Another core belief of NWP @ Rider is that writing is fundamental to learning across all curricula. As such, the program’s offerings are relevant to all teachers, not just those who teach English/language arts.

“All disciplines have a literacy lens that allows students to be successful,” Casey says.  “Take math, for example. You need to read a word problem differently than you do a narrative. If students are having difficulty, it may not be because they’re unable to solve the equation, it may be that they’re not able to resolve the information that’s in the text to get to the math. The same is true for science or social studies. So there’s growing awareness that we need to help students with literacy strategies for success across all disciplines.”

Since NWP @ Rider’s founding, the summer institute has been a cornerstone of the program’s success. This year’s institute will take place from July 9-12, where attendees will take part in four days of instruction and collaboration. The week will conclude with a brand new event, called “Writing in the Wild,” on July 13.  Participants will meet at the Tulpehaking Nature Center, where they will read nature writing and share techniques for getting started, and then spend time on the nature trails writing.

Also in July, NWP @ Rider will be hosting a Kids’ Writing Camp for incoming third through eighth graders. Over the course of eight sessions, students work with teacher consultants in small group settings on creating and publishing their own original work, including books, websites and animated videos.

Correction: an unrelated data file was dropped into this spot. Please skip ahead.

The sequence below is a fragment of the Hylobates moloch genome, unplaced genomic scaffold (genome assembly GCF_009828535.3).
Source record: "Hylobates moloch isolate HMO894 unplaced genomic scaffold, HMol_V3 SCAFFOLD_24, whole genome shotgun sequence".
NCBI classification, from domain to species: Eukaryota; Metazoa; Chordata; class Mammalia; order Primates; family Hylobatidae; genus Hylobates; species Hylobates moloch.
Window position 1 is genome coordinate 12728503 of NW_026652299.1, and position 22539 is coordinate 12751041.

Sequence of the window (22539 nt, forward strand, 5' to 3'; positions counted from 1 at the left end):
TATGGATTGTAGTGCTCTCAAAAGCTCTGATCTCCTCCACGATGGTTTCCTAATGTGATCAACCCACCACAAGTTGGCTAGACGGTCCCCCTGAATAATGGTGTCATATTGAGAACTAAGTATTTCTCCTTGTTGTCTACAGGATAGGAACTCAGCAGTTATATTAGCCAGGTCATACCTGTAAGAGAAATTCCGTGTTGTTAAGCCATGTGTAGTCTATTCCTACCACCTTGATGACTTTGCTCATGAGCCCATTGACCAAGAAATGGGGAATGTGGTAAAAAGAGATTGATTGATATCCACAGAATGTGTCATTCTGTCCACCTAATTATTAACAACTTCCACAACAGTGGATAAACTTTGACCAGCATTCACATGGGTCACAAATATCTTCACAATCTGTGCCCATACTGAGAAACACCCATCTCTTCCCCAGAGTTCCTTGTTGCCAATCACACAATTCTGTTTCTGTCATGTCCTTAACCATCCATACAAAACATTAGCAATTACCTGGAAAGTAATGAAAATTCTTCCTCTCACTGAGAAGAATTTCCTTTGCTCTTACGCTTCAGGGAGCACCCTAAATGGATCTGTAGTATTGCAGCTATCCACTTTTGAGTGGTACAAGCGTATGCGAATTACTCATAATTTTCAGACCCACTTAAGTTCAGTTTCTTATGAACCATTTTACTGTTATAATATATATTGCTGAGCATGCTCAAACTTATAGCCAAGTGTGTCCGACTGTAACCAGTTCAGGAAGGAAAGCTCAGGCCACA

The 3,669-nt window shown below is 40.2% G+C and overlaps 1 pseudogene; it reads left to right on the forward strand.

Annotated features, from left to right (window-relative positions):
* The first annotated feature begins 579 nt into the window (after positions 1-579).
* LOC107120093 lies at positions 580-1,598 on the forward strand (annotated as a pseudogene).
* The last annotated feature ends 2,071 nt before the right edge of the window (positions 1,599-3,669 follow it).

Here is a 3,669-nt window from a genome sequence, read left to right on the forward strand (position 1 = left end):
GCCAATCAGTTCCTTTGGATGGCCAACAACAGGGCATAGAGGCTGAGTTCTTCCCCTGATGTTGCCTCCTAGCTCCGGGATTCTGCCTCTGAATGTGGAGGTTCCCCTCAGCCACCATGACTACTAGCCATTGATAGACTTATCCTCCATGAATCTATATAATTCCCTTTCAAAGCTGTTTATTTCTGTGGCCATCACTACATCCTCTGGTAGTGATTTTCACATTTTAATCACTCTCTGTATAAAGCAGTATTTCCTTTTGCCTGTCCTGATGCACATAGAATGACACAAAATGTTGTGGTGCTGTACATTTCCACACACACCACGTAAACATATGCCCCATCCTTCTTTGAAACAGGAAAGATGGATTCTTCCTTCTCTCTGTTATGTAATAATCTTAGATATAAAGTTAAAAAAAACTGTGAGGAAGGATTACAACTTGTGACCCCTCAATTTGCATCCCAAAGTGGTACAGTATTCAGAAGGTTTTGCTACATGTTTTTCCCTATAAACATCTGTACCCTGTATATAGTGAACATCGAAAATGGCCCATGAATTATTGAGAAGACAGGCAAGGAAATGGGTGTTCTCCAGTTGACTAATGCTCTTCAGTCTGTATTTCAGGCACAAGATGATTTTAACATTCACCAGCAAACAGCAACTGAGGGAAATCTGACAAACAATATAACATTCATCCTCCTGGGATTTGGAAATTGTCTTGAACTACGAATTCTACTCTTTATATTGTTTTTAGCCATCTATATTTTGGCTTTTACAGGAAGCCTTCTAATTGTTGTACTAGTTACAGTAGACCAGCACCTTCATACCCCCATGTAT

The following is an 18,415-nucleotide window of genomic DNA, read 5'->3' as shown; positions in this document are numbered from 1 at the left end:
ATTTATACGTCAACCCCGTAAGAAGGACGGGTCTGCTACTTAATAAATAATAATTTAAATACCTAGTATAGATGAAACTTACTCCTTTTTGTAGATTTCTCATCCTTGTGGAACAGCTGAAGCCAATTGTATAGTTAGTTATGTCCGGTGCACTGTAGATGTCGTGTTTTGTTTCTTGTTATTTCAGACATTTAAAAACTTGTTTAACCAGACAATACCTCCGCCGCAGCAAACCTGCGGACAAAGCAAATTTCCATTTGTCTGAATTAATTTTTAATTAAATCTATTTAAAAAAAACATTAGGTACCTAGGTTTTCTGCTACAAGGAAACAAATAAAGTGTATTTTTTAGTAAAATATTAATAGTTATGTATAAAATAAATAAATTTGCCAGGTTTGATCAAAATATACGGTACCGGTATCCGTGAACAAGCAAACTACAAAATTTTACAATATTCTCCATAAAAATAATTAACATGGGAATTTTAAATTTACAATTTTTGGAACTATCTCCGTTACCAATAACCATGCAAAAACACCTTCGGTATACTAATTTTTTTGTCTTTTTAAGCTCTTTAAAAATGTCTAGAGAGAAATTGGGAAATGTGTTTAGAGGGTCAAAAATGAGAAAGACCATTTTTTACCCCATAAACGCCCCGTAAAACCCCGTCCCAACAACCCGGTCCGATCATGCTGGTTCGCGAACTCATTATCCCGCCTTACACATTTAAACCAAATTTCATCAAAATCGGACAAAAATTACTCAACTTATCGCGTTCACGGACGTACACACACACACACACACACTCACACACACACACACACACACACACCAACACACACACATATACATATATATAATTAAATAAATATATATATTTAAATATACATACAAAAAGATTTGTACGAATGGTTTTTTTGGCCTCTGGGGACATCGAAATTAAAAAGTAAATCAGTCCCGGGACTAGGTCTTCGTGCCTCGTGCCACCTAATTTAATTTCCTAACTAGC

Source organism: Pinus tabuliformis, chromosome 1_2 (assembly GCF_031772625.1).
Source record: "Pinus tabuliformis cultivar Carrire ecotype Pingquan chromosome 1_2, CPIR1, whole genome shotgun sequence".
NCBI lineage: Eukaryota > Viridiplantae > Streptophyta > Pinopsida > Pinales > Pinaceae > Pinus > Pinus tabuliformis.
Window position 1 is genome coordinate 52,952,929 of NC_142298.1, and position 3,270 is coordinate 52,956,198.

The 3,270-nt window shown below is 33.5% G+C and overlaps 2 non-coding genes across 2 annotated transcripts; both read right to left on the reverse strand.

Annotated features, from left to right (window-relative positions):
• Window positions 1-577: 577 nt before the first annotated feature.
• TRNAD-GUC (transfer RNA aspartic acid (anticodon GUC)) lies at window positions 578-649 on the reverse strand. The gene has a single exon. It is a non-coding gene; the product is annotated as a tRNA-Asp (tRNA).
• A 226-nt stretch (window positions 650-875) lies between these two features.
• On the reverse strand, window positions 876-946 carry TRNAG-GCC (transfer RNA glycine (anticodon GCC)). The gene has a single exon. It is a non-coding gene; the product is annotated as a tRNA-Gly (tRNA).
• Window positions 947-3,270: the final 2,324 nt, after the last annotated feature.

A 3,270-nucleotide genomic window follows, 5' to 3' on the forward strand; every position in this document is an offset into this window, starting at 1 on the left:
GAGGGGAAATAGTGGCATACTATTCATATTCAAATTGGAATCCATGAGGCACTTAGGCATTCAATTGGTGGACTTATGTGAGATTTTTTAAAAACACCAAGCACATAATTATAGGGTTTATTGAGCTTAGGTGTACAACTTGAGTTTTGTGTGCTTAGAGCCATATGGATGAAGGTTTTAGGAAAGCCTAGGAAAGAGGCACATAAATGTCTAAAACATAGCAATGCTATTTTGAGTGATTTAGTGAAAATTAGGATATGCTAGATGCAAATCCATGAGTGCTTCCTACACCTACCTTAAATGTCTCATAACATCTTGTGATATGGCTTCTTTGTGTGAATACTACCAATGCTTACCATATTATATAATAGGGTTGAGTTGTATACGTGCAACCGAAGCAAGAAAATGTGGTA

Four times throughout the year, NWP @ Rider hosts continuity sessions, which are after-school community workshops focused on a variety of literacy topics. For example, on May 8, NWP @ Rider held a “Meet the Authors” event, where four local authors offered advice to attending teachers on subjects ranging from getting their own books published to motivating young writers in their classrooms.  Other topics of recent continuity sessions have included STEAM (Science, Teaching, Engineering, Arts, Mathematics) Literacy, and Mindfulness for Educators.

In Casey’s opinion, one of NWP @ Rider’s most successful events is its annual literacy fair —a series of roundtables where teachers discuss topics such as new teaching methods they’re trying out in the classroom, or work connected to grant-funded projects. “They share their ideas, and from the sharing comes really great conversations that create more opportunities for sharing,” she says. “Everyone, myself included, leaves energized about things that are happening at schools.”

Funding for NWP @ Rider comes from a variety of sources. For many years, the National Writing Project received federal support that was then dispersed to the local affiliates. While federal funding is now limited, local sites, including Rider, now apply for specific competitive grants. Organizers also seek out external funding from other grant opportunities to deliver low-cost or no-cost opportunities to educators and children. Fee-based programs provide an additional source of funding.